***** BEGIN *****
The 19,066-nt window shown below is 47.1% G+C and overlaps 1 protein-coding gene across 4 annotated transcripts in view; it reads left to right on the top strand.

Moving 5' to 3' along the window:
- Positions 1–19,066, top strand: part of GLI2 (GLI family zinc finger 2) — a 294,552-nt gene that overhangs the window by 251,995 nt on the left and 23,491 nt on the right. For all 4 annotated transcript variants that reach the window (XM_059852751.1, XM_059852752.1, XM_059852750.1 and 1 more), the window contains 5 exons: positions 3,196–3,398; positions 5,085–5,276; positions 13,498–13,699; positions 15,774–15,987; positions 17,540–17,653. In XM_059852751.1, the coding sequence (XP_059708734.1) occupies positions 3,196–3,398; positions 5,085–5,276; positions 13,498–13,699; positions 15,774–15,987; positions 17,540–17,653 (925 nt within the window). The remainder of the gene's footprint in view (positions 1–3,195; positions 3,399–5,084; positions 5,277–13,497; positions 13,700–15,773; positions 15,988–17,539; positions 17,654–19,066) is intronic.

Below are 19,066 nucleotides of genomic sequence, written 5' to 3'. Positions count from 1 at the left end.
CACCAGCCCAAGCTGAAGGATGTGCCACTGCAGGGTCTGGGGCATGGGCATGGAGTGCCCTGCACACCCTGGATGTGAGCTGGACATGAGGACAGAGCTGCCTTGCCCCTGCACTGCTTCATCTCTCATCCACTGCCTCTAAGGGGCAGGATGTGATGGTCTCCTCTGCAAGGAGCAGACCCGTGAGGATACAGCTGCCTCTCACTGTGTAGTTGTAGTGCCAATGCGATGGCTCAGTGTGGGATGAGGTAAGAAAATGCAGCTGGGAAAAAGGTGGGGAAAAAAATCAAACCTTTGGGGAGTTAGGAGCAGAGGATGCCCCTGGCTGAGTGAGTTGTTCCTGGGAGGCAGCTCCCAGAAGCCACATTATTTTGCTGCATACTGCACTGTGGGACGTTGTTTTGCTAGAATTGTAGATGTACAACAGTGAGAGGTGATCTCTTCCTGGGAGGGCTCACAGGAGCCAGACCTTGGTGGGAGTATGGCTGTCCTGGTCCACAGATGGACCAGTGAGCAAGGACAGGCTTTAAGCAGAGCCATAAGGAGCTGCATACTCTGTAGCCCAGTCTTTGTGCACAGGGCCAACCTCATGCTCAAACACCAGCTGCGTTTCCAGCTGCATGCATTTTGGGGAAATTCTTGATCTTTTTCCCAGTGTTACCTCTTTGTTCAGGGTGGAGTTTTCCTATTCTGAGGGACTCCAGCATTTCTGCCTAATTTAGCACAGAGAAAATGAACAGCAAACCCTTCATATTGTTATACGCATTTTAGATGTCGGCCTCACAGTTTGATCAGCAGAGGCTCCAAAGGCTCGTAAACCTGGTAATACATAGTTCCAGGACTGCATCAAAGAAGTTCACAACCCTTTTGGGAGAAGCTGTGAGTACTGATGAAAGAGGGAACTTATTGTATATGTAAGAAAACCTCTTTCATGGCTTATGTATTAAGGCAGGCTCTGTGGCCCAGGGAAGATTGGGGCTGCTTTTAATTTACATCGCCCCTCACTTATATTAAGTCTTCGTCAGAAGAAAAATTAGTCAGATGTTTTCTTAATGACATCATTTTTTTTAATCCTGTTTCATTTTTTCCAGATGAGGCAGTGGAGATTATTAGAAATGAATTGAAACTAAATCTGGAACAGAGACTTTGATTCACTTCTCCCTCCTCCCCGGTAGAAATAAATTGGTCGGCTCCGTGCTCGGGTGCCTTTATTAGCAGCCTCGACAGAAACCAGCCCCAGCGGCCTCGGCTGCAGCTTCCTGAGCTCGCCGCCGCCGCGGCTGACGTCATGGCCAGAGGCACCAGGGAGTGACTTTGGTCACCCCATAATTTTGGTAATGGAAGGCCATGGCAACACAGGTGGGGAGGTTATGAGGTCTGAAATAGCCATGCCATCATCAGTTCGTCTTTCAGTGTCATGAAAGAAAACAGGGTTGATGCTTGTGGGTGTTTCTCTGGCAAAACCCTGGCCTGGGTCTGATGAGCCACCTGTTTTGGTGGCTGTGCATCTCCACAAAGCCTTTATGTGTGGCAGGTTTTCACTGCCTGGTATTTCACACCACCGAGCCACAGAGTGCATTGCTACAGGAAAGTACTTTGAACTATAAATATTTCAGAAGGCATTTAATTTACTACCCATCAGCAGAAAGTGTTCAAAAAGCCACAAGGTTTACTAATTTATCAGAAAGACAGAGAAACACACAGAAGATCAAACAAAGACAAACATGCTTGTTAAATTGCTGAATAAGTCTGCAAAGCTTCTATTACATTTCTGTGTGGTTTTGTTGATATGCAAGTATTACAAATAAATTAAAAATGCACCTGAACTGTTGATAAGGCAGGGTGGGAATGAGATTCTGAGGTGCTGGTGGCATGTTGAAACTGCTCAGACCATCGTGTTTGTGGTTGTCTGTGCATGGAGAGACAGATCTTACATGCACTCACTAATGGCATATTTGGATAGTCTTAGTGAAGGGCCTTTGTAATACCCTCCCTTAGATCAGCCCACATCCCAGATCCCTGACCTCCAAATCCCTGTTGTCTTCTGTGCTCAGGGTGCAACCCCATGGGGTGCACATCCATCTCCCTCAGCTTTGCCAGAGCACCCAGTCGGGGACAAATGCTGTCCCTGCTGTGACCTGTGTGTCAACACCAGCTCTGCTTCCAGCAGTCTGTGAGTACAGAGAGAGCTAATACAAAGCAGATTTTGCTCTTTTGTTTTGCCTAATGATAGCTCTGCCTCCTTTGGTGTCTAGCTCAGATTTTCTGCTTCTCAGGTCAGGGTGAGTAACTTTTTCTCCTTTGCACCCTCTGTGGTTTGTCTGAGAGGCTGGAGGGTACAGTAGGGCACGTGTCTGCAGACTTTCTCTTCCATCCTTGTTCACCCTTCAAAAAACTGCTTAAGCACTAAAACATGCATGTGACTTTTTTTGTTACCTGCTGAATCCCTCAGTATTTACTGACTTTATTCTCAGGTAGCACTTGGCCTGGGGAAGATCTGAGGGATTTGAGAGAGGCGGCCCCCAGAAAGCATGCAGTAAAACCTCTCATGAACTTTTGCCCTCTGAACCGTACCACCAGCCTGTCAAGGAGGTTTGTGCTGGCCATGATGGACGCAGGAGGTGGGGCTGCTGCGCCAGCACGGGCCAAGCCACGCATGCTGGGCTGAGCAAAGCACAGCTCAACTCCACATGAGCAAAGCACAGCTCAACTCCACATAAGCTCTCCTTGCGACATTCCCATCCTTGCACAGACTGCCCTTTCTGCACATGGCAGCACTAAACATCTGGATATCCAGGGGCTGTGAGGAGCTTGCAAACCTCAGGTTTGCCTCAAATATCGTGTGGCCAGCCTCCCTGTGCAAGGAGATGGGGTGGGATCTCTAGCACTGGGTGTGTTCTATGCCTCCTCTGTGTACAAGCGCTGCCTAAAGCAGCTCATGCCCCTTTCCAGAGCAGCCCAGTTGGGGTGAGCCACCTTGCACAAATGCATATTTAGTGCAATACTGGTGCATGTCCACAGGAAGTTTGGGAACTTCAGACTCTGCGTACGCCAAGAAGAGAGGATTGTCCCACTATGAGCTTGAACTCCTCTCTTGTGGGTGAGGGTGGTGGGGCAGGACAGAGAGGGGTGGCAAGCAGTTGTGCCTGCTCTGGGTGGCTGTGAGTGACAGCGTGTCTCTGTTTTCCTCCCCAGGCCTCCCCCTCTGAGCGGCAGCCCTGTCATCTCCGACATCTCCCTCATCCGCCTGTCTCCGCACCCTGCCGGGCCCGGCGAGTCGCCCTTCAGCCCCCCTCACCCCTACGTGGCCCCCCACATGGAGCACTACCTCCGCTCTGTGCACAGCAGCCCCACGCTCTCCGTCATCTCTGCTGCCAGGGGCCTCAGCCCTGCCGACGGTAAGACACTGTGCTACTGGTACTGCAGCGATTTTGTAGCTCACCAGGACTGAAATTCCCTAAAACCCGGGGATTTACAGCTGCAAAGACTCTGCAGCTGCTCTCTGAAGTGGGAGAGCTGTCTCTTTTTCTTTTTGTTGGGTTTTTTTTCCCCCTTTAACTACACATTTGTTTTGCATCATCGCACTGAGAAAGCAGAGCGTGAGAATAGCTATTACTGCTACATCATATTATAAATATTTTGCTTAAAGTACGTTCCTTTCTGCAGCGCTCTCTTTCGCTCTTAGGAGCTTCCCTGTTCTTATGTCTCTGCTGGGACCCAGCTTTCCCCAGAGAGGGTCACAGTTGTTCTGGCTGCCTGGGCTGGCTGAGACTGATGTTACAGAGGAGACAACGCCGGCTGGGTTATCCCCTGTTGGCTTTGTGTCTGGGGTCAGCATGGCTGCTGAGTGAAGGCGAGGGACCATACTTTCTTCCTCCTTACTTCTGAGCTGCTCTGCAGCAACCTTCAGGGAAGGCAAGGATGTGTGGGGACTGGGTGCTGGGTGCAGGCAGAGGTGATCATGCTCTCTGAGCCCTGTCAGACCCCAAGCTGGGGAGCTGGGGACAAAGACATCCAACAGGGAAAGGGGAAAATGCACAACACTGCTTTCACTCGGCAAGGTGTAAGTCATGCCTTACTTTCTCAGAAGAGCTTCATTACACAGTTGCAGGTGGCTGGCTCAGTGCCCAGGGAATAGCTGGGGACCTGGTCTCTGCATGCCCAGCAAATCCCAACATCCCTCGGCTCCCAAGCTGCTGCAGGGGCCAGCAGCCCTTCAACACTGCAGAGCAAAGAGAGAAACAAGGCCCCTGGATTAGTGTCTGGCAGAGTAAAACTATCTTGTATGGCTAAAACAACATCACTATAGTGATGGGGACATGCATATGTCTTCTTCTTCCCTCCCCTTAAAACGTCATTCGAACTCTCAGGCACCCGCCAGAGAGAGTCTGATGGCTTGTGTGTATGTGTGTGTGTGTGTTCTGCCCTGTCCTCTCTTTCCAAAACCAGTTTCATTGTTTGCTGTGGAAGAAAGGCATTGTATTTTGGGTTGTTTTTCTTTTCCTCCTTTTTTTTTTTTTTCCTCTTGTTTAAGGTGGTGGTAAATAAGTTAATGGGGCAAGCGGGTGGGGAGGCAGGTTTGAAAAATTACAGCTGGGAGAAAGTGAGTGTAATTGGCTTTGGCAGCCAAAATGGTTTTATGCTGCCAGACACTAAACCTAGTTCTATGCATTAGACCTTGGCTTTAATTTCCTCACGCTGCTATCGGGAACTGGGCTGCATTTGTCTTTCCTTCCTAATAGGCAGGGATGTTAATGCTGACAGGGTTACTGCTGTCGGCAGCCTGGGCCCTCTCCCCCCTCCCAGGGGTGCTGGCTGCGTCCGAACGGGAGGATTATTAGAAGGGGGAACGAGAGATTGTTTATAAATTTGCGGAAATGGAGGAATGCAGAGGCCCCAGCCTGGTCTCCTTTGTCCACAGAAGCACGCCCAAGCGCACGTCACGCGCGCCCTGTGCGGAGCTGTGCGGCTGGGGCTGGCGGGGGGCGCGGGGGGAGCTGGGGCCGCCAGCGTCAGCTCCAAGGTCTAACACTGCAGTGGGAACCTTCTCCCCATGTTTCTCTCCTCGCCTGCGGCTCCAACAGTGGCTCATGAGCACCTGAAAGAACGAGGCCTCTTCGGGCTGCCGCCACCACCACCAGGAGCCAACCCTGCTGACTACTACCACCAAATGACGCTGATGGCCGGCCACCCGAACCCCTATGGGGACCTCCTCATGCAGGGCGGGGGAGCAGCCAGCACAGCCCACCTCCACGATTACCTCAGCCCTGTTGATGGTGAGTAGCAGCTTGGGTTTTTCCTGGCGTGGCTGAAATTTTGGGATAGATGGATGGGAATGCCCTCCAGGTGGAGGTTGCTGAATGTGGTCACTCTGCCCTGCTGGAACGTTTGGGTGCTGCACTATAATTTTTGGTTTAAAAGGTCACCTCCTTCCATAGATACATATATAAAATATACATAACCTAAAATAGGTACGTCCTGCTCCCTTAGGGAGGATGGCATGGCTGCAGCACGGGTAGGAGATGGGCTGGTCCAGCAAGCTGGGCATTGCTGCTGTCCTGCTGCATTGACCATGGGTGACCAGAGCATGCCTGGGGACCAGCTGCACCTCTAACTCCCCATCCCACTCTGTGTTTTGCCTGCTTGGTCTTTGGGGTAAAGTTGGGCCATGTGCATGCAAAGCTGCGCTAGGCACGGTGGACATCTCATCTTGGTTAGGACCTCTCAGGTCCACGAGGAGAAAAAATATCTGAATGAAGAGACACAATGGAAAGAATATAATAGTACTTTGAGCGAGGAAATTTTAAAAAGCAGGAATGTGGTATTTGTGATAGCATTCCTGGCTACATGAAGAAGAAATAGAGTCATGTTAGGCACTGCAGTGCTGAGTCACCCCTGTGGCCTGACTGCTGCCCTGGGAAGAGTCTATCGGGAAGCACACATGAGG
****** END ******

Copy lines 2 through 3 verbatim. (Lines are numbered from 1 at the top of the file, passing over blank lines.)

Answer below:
Moving 5' to 3' along the window:
- Positions 1–19,066, top strand: part of GLI2 (GLI family zinc finger 2) — a 294,552-nt gene that overhangs the window by 251,995 nt on the left and 23,491 nt on the right. For all 4 annotated transcript variants that reach the window (XM_059852751.1, XM_059852752.1, XM_059852750.1 and 1 more), the window contains 5 exons: positions 3,196–3,398; positions 5,085–5,276; positions 13,498–13,699; positions 15,774–15,987; positions 17,540–17,653. In XM_059852751.1, the coding sequence (XP_059708734.1) occupies positions 3,196–3,398; positions 5,085–5,276; positions 13,498–13,699; positions 15,774–15,987; positions 17,540–17,653 (925 nt within the window). The remainder of the gene's footprint in view (positions 1–3,195; positions 3,399–5,084; positions 5,277–13,497; positions 13,700–15,773; positions 15,988–17,539; positions 17,654–19,066) is intronic.